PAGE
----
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Leadership Matters: The Committee to Eliminate Committees

two funny dromedaries or camels having a conversation
By Dan Rockwell

2 minutes

A tongue-in-cheek suggestion for keeping your credit union’s meetings and time wasting at a minimum

This post is republished with permission from Dan Rockwell’s Leadership Freak blog

“A camel is a horse designed by a committee.” Camels are awesome, but they’re often a poor substitute for horses. A horse designed by a committee tries to solve too many problems.

A facetious suggestion: Establish the Committee to Eliminate Committees (CTEC, pronounced “See-Tech”). CTEC’s job is the evaluation and elimination of all but essential meetings and committees.

Guidelines for CTEC

1. Meet once a quarter.

2. Review cost reports for every meeting.

  • Everyone who calls a meeting must send a cost report to CTEC.
  • Cost reports shall include the combined salary for everyone in the room during the meeting, including travel time.
  • Direct meeting costs like food, travel and lodging shall be included.
  • Estimated lost opportunity costs if everyone in the room had done something like creating, serving or keeping customers shall be listed.
  • Support staff costs the meeting incurs shall also be explained and included.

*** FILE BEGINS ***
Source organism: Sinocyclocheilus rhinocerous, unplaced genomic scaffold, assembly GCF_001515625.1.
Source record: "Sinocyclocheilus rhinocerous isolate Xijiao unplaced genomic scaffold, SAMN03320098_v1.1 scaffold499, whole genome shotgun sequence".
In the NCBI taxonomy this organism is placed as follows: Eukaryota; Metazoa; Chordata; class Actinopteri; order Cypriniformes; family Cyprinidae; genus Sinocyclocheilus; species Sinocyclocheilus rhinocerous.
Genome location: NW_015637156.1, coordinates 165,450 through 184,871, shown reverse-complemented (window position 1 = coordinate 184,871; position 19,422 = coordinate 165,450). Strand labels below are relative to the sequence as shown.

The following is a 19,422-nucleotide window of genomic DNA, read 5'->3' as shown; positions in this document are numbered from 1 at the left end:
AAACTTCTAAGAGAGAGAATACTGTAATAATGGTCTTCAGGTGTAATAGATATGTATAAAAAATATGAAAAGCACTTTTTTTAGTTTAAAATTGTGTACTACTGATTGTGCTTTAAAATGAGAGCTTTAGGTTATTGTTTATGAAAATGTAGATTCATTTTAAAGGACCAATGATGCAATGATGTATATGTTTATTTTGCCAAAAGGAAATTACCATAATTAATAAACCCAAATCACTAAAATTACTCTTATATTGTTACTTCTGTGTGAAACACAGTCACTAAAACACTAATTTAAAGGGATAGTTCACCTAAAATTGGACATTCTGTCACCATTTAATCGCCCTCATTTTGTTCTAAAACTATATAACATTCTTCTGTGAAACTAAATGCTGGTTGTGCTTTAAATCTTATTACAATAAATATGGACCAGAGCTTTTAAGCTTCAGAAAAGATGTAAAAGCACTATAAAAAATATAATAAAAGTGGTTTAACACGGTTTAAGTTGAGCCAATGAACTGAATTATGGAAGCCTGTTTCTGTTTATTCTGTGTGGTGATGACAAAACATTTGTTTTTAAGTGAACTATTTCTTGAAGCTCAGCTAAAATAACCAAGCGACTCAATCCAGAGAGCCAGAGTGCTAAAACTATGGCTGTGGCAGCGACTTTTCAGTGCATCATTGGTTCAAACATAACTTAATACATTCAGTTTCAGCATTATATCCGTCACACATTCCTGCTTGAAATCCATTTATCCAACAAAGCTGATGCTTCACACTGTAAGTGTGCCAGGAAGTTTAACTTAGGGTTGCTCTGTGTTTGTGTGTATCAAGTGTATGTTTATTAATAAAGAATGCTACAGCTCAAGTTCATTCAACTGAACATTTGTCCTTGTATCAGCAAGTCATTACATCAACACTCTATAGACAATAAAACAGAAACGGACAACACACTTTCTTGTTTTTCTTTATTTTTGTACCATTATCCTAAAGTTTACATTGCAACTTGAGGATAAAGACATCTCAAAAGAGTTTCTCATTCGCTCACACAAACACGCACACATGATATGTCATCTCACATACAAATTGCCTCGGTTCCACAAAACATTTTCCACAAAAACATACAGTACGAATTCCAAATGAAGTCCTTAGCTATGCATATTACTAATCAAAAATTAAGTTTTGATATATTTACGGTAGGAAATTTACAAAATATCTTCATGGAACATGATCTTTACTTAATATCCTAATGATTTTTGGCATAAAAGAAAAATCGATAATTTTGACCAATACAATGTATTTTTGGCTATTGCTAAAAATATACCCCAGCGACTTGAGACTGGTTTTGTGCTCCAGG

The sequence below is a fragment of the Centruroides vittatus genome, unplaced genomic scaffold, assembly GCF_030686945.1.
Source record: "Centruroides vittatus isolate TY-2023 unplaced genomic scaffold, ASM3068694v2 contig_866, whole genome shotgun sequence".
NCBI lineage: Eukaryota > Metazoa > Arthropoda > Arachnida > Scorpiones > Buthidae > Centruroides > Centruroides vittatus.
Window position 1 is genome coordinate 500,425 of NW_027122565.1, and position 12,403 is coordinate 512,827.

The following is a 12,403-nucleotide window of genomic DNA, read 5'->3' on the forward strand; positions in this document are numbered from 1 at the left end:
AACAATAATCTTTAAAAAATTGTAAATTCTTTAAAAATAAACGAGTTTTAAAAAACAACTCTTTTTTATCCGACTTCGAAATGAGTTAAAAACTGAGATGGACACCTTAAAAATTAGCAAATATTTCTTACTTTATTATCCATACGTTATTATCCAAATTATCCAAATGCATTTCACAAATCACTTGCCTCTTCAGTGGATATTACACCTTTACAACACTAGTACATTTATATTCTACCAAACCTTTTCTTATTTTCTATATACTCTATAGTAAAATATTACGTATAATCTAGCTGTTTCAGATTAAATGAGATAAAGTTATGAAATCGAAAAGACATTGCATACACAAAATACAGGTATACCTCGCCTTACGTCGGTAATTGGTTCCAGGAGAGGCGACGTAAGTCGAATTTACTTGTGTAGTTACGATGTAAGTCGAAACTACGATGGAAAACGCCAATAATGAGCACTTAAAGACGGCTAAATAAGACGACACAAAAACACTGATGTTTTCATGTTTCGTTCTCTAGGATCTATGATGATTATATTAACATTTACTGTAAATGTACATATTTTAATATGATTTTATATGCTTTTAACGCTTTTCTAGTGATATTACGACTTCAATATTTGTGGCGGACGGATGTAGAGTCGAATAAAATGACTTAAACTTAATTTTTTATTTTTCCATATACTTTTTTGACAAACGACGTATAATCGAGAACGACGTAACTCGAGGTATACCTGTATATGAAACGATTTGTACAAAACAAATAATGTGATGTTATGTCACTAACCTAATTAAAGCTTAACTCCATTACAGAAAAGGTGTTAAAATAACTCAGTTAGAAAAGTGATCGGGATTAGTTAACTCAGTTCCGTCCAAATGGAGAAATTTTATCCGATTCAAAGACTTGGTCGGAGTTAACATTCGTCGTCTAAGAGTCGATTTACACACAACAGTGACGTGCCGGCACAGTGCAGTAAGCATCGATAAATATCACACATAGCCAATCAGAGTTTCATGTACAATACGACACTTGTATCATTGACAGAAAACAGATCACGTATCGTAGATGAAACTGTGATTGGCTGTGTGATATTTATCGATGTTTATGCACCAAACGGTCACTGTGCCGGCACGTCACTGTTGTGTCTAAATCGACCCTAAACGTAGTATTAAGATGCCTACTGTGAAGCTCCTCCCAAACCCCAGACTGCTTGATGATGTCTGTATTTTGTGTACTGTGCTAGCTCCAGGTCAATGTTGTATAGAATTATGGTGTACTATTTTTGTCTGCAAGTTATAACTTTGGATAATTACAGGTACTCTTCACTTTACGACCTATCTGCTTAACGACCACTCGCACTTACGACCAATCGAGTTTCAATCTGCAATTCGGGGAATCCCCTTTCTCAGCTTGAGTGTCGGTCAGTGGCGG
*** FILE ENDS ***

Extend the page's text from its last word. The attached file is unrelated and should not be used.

3. CTEC shall publish the cost of all meetings on the company’s internal website along with the person’s name who called the meeting.

5 Questions to Evaluate Meetings

  1. What was the stated purpose of your meeting/committee?
  2. What specific result was expected from your meeting?
  3. What result did you achieve?
  4. How often did you meet?
  5. Who actually did work as a result of the meeting? (Follow up action: Eliminate everyone from meeting rosters who isn’t doing real work.)

Committee or Task Force?

Eliminate the term “committee” from organizational language. Anyone who uses the term is required to buy lunch.

Replace the term committee with task force. Assemble a task force to solve specific problems or identify and seize specific opportunities.

Set a death date that determines the life cycle of a task force. One month. Two months. No more than three months. Any group that meets longer than three months is fodder for the Committee to Eliminate Committees.

Apply It At Your Credit Union

  • What committees/meetings are essential to organizational success?
  • How might leaders eliminate or abbreviate meetings?

Based in central Pennsylvania, Dan Rockwell is freakishly interested in leadership. According to the Center for Management & Organization Effectiveness, the Leadership Freak blog is often the most socially shared leadership blog on the internet. An Inc. magazine Top 50 Leadership and Management Expert and Top 100 Great Leadership Speaker and an American Management Association Top 30 Leader in Business of 2014, Rockwell had his first leadership position in the non-profit world at age 19.

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